Seven men connected by friendship or business association were arrested this week for allegedly participating in insider trading, the Federal Bureau (FBI) of Investigation announced in a candid press release. These latest arrests are the most recent developments in "Operation Perfect Hedge," the FBI's systematic targeting of insider trading in the hedge fund industry that began more than four years ago.
A 23-year old Arizona man is in FBI custody today charged with breaking into Sony Pictures computer systems as a member of LulzSec. Cody Kretsinger is alleged to have used proxy servers to access Sony’s systems back in May. The FBI is not making any statements, but other search warrants are apparently being executed.
After months of watching helplessly while Anonymous and LulzSec pulled down our virtual pants and stuck their tongue out at Internet users worldwide, several members of the two groups are now being taught a crucial lesson: nobody likes a smartass. We reported yesterday that the FBI raided the homes of 3 suspected Anons in New York, but it turns out that was just the tip of the iceberg. Authorities in the US and UK say they've slapped the cuffs of 15 alleged Anon affiliates and one person possibly associated with LulzSec. Oh, and one more guy.
What's ironic about the hacking group known as Anonymous is that it's virtually impossible to remain truly anonymous on the Internet. We're not saying hackers can't hide themselves really well, but throw enough time and resources into the hunt, and chances are they'll be tracked down. The FBI has done just that and raided the homes of three suspected Anonymous hackers living in New York.
The notion of having honor among thieves doesn't necessarily extend into the underground hacking community in the U.S., a world the FBI and Secret Service have successfully burrowed into and, in a sense, even maintain at least a modicum of control. A new report suggests that one in four hackers are FBI informers who secretly drop dimes on their peers rather than face what could be stiff penalties for running afoul of cyber laws.
FBI investigators tried a new approach to taking down a zombie PC gang. For the first time ever, federal authorities in the U.S. seized control of the bad guys' servers, a move that required the U.S. Justice Department to seek permission from a judge in order to carry out the sting. After doing so, authorities were able to counter-attack by issuing their own commands, programming the malware to shutdown, and also log IP addresses of infected machines.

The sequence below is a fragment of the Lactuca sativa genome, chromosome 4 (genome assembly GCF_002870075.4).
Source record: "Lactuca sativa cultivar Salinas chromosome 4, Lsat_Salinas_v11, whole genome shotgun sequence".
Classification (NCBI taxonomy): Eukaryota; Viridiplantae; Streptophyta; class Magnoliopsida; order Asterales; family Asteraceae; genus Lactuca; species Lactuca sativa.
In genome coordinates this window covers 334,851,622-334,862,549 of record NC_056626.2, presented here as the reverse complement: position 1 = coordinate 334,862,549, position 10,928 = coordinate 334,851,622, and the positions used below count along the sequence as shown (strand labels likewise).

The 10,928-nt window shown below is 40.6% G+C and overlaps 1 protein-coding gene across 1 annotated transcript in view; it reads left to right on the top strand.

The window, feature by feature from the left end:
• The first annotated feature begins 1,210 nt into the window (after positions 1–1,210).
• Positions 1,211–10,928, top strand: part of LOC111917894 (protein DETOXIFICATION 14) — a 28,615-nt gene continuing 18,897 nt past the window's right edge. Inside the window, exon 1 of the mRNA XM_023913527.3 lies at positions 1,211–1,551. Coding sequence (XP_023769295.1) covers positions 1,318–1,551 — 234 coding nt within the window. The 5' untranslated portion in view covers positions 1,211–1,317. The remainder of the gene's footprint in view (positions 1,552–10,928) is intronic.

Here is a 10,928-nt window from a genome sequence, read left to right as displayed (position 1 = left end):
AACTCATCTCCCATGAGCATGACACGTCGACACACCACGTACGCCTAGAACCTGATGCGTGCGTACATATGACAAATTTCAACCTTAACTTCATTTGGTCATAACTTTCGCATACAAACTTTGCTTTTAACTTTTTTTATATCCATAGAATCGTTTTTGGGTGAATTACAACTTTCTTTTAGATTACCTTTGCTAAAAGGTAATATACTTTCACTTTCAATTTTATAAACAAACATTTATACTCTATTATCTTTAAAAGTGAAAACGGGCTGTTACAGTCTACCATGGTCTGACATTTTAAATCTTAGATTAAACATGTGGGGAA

You may remember early last summer when the brand new iPad 3G ended up being a bit of an embarrassment for AT&T thanks to a security exploit. Some industrious hackers managed to use a brute force attack to extract user email addresses and names. Now, Reuters is reporting that Daniel Spitler and Andrew Auernheimer have been arrested and charged with perpetrating the attack. Auernheimer was previously arrested on an unrelated drug charge.
These shady folks created a hacking tool that masqueraded as 3G iPad, and queries AT&T's servers with random ICC numbers. When a number turned out to be valid, the AT&T servers would autofill the corresponding user's real email address and name. The security hole was blamed on a feature AT&T said was included to make log-ins more convenient for users. The hack exposed the information of high-profile politicians, business execs, and journalists. It's no surprise arrests have been the result.
Both defendants were charged with one count of fraud and one count of conspiracy to access a computer without authorization. If convicted, each charge could net the accused five years in prison and a $250,000 fine.
It appears all that good natured DDoS-ing allegedly perpetrated by 4chan forum members has attracted the attention of the FBI. In the last few months, the group known as Anonymous has engaged in attacks on sites for the RIAA, Gene Simmons, the BPI, and other anti-piracy groups. The case may have been kicked into high gear when Anonymous attacked the US Copyright Office site last week.
A DDoS attack is a dead simple proposition. A particular web site is hit with huge amounts of traffic at a predetermined time. This almost always makes the site unreachable by overwhelming the servers. Participating in a DDoS attack could result in felony changes and large fines. In fact, a 23 year old from Ohio was just sentenced to 30 months in prison for (among other things) launching DDoS attacks.
Anonymous has always contended they are fighting for the free flow of information. The group considers the heavy-handed copyright laws to be a form of censorship. Those on the other side of the fence say they are simply trying to rationalize stealing content over p2p networks. Should members of Anonymous be prosecuted?
Cybercrime has never been more profitable, according to a new report by the Internet Crime Complaint Center (IC3). The annual report notes more than 336,000 complaints in 2009, a 22.3 percent increase from 2008. Businesses and individuals unwittingly forked over nearly $560 million to online fraudsters last year, more than double the amount in 2008.
"Law enforcement relies on the corporate sector and citizens to report when they encounter online suspicious activity so these schemes can be investigated and criminals can be arrested," stated Peter Trahon, section chief of the FBI's Cyber Division. "Computer users are encouraged to have up-to-date security protection on their devices and evaluate email solicitations they receive with a healthy skepticism -- if something seems too good to be true, it likely is."
Ranking high on the too-good-to-be-true list of scams were advanced fee scams that fraudulently used the FBI's name. This was followed by non-delivery of goods and/or payment as the second most reported offense, IC3 reports.